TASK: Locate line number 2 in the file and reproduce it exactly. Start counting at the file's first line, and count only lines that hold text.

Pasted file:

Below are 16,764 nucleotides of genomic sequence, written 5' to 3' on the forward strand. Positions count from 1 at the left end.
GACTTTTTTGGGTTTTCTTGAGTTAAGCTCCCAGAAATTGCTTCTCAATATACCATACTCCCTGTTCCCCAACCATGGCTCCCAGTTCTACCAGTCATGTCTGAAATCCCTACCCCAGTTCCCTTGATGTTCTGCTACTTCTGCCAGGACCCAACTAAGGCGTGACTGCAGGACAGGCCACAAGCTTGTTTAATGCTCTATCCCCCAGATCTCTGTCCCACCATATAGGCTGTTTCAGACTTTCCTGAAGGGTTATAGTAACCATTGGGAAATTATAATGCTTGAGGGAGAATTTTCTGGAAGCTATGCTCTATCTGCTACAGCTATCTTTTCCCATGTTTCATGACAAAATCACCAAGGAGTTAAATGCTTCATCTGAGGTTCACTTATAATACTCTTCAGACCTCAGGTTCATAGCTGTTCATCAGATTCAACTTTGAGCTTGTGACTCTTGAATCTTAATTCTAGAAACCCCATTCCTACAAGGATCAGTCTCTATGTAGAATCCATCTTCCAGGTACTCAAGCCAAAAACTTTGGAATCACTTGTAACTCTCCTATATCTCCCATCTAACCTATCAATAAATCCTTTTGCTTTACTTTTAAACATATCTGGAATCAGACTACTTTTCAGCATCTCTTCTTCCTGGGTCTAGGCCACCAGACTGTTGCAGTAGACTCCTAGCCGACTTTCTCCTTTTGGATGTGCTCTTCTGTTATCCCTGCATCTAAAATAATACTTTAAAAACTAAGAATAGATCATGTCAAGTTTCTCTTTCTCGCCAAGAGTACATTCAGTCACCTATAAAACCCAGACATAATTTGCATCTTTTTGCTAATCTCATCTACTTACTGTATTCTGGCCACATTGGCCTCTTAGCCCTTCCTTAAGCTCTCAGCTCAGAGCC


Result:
GACTTTTTTGGGTTTTCTTGAGTTAAGCTCCCAGAAATTGCTTCTCAATATACCATACTCCCTGTTCCCCAACCATGGCTCCCAGTTCTACCAGTCATGTCTGAAATCCCTACCCCAGTTCCCTTGATGTTCTGCTACTTCTGCCAGGACCCAACTAAGGCGTGACTGCAGGACAGGCCACAAGCTTGTTTAATGCTCTATCCCCCAGATCTCTGTCCCACCATATAGGCTGTTTCAGACTTTCCTGAAGGGTTATAGTAACCATTGGGAAATTATAATGCTTGAGGGAGAATTTTCTGGAAGCTATGCTCTATCTGCTACAGCTATCTTTTCCCATGTTTCATGACAAAATCACCAAGGAGTTAAATGCTTCATCTGAGGTTCACTTATAATACTCTTCAGACCTCAGGTTCATAGCTGTTCATCAGATTCAACTTTGAGCTTGTGACTCTTGAATCTTAATTCTAGAAACCCCATTCCTACAAGGATCAGTCTCTATGTAGAATCCATCTTCCAGGTACTCAAGCCAAAAACTTTGGAATCACTTGTAACTCTCCTATATCTCCCATCTAACCTATCAATAAATCCTTTTGCTTTACTTTTAAACATATCTGGAATCAGACTACTTTTCAGCATCTCTTCTTCCTGGGTCTAGGCCACCAGACTGTTGCAGTAGACTCCTAGCCGACTTTCTCCTTTTGGATGTGCTCTTCTGTTATCCCTGCATCTAAAATAATACTTTAAAAACTAAGAATAGATCATGTCAAGTTTCTCTTTCTCGCCAAGAGTACATTCAGTCACCTATAAAACCCAGACATAATTTGCATCTTTTTGCTAATCTCATCTACTTACTGTATTCTGGCCACATTGGCCTCTTAGCCCTTCCTTAAGCTCTCAGCTCAGAGCC